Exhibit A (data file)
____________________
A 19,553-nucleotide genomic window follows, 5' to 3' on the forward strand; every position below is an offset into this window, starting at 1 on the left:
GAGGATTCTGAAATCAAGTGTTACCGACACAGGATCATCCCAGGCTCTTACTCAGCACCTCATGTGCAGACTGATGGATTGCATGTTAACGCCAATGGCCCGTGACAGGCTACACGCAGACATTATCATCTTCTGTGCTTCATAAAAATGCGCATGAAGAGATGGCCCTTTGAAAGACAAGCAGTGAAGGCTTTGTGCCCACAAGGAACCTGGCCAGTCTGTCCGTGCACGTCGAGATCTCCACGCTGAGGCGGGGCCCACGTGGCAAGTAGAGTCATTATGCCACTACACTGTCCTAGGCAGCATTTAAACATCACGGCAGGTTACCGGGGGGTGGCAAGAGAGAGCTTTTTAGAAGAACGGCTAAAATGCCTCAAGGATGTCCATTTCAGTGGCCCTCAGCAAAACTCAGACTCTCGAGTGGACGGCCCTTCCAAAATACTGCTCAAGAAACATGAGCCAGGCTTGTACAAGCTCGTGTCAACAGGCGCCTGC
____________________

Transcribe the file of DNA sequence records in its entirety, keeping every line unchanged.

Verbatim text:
A 19,553-nucleotide genomic window follows, 5' to 3' on the forward strand; every position below is an offset into this window, starting at 1 on the left:
GAGGATTCTGAAATCAAGTGTTACCGACACAGGATCATCCCAGGCTCTTACTCAGCACCTCATGTGCAGACTGATGGATTGCATGTTAACGCCAATGGCCCGTGACAGGCTACACGCAGACATTATCATCTTCTGTGCTTCATAAAAATGCGCATGAAGAGATGGCCCTTTGAAAGACAAGCAGTGAAGGCTTTGTGCCCACAAGGAACCTGGCCAGTCTGTCCGTGCACGTCGAGATCTCCACGCTGAGGCGGGGCCCACGTGGCAAGTAGAGTCATTATGCCACTACACTGTCCTAGGCAGCATTTAAACATCACGGCAGGTTACCGGGGGGTGGCAAGAGAGAGCTTTTTAGAAGAACGGCTAAAATGCCTCAAGGATGTCCATTTCAGTGGCCCTCAGCAAAACTCAGACTCTCGAGTGGACGGCCCTTCCAAAATACTGCTCAAGAAACATGAGCCAGGCTTGTACAAGCTCGTGTCAACAGGCGCCTGC